Popular culture has coined cats and dogs as arch enemies, but it’s not always entirely true. While some dogs and cats will chase each other around, it’s perfectly possible make a cat and dog get along.
Cats are aloof, and easily startled, where dogs are gregarious and territorial animals. This doesn’t mean to say they can’t get on though, all they need is a little help from you.
Here’s some tips on how you can get your feline and canine friends to get along, rather than get in each other’s way.
It’s often believed that it’s down the breed of cat and dog that will determine if they can get along or not, but this isn’t true. It’s more important to take their energy levels and personalities into account instead.
For example, an aggressively territorial dog isn’t going to mix too well with a skittish cat, the same way an older dog probably won’t be too chuffed with a kitten pestering them all the time.
If there is this personality clash, set up their space so they’re separated in the long term. Also, if adopting any pets then ask if they’re okay to live with other animals or not, or if they have done in the past.
Train your Dog
If you want your dog to get along successfully with a cat, you’ll need to teach it how to act around one. Is your dog fairly energetic, or constantly on high alert? You’ll need to take this into consideration.
Cats are easily startled in comparison to dogs, so your new feline friend probably isn’t going to appreciate your dog invading its personal space initially.
Teach your dog to stay put, and not to chase your cat about. While your dog may thing it’s all just fun and games, the cat isn’t likely to feel the same way. Keeping a lead handy is probably for the best during the first wave of cat-dog meetings.
Cats like their own space that they can call their own. Let your cat have its own base-camp and make it off-limits to your dog, as well as a few spaces around the house.
Take note that cats are natural climbers, so making use of the vertical space in your house is best. Cat trees, tall shelves or raised beds on book shelves etc. allow your cat to observe their canine sibling from a safe distance with no hassle.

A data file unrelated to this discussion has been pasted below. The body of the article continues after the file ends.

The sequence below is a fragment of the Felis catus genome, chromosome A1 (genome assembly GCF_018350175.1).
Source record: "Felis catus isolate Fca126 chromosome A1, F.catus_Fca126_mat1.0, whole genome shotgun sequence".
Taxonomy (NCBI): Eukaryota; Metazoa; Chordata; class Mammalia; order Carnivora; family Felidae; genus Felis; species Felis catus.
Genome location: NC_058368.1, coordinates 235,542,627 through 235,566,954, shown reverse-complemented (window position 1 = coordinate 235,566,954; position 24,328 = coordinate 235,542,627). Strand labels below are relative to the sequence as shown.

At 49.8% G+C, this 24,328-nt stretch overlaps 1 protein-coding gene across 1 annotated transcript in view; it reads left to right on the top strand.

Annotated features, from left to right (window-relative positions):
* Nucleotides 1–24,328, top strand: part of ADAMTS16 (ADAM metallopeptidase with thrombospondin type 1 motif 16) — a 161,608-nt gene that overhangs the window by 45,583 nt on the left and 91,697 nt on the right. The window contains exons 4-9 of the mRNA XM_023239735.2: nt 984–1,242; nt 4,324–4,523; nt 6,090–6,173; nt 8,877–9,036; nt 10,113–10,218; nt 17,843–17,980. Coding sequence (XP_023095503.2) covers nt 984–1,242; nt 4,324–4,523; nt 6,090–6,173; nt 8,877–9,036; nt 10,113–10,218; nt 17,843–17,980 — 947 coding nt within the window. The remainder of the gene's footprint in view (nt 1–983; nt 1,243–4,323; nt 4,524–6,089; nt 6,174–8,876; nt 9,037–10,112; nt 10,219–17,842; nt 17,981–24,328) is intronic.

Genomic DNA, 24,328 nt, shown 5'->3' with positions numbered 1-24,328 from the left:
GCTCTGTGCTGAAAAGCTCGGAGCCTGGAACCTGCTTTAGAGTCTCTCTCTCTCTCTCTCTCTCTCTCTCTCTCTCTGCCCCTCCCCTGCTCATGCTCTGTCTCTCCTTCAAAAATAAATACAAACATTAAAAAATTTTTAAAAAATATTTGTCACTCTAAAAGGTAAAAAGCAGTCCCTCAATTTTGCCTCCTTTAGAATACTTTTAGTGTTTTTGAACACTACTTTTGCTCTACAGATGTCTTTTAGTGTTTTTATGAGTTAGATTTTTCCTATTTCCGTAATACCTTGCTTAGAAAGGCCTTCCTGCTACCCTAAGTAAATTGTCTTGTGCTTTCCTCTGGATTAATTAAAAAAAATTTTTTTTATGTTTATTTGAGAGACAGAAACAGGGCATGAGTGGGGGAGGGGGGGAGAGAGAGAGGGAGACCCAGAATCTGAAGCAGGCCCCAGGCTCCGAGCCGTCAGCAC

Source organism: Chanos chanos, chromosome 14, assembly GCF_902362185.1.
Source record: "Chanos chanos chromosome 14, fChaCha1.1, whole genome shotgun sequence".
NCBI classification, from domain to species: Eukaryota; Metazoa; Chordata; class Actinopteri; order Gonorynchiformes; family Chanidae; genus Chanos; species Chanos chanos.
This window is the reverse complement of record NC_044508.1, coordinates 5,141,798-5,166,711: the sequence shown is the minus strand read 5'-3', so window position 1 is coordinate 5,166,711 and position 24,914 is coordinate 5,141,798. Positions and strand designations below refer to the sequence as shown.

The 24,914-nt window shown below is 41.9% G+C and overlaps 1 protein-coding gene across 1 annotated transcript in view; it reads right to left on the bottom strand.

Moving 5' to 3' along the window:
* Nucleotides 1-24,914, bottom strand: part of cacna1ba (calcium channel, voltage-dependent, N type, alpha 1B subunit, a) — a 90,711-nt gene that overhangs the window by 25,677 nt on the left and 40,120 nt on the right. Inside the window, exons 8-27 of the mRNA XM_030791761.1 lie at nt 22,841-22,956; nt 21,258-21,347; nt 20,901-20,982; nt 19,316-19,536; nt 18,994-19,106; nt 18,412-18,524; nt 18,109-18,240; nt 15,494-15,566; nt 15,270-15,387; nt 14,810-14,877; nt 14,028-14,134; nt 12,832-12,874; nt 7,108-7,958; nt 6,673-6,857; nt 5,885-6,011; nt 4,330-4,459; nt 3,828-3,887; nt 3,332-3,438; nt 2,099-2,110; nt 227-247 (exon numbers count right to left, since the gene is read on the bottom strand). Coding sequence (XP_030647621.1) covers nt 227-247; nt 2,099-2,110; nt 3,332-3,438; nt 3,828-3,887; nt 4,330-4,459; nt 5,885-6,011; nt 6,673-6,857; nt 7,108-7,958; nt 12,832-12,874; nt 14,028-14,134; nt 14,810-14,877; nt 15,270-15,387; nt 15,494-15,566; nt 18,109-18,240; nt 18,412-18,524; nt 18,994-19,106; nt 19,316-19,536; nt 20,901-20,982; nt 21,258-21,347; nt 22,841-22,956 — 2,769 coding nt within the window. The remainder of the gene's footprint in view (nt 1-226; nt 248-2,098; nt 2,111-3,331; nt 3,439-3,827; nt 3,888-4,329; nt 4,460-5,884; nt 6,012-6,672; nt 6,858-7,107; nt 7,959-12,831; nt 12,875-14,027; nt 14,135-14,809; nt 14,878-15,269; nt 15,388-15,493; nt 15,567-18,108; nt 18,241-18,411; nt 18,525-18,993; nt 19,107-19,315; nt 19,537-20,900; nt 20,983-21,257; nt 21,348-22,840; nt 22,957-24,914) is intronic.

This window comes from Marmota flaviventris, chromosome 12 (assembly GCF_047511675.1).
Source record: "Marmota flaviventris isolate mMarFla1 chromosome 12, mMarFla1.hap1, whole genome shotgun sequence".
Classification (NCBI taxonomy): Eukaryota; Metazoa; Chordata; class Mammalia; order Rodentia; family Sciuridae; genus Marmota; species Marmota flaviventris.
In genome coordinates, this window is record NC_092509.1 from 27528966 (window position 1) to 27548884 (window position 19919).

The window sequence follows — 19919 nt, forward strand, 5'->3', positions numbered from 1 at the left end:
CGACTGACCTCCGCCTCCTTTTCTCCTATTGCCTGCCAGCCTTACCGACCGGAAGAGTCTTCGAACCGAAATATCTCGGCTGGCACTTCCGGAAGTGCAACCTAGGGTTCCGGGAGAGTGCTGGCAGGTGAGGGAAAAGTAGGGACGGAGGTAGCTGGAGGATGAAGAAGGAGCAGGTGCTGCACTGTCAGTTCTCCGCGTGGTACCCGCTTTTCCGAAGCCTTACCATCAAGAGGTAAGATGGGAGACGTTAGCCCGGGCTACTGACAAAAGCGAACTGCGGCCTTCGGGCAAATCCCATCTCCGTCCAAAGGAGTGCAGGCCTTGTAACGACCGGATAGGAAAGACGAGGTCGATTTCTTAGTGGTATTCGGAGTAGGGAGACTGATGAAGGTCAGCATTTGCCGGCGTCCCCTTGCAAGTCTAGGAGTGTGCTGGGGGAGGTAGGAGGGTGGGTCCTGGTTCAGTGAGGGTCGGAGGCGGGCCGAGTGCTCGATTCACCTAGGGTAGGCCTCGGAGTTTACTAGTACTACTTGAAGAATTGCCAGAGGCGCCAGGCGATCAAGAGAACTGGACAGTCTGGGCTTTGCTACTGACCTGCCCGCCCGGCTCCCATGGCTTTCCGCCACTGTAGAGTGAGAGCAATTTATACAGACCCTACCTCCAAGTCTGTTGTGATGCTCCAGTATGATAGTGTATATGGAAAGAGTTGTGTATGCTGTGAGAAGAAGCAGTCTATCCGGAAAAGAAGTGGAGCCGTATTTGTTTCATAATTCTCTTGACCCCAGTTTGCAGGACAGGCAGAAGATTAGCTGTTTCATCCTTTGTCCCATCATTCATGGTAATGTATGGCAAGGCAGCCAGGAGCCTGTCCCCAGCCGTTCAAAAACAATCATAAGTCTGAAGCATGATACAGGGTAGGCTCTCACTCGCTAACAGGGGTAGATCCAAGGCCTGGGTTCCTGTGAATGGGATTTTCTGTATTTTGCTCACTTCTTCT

You should also keep your dog away from the litter box, as your cat should be able to do its business in peace. Oh, and dogs can sometimes see this as a feasting oppurtunity (gross), risking the likes of intestinal parasites – making your pooch very ill.
If you feel your dog is going to be able to get near the litter box at any point, at least make sure it’s not covered or in a corner so if needs be, your cat can get away quickly.
Exercising your Dog’s Body & Mind
It’s important to have your dogs energy released elsewhere, allowing them to slow their brains and keep that self control once around a cat.
As you will probably know, dogs need a lot of stimulation, and if it’s not released in a controlled manner, then you’ll find your pooch wanting to chase the kitty of the house.
Be sure your is getting the right amount of exercise and release of energy. Go as far as telling your dog to sit at least five times while out around the block or changing pace a few times. Keep their body and mind fully exercised.
Apparently, it’s a good idea to let you cat and dog sniff each other’s bedding and toys before they meet each other face-to-face. This satisfies their curiosity a little, avoiding a potential turf war.
Raise them Together
Obviously, this isn’t going to be possible if you’re thinking of bringing an adult cat or dog into the other’s life, but if you get the opportunity to raise a puppy and kitten together, then it makes things a lot easier.
If growing up together, they are more familiar with one another and things are a lot more likely to go smoother. Just be sure to still keep an eye on things, as attitudes can change as both animals get older.
Have you had any experience with helping a cat and dog get along? Let us know any more information you can provide in the comments below!
Picture credit: ADWdiabetes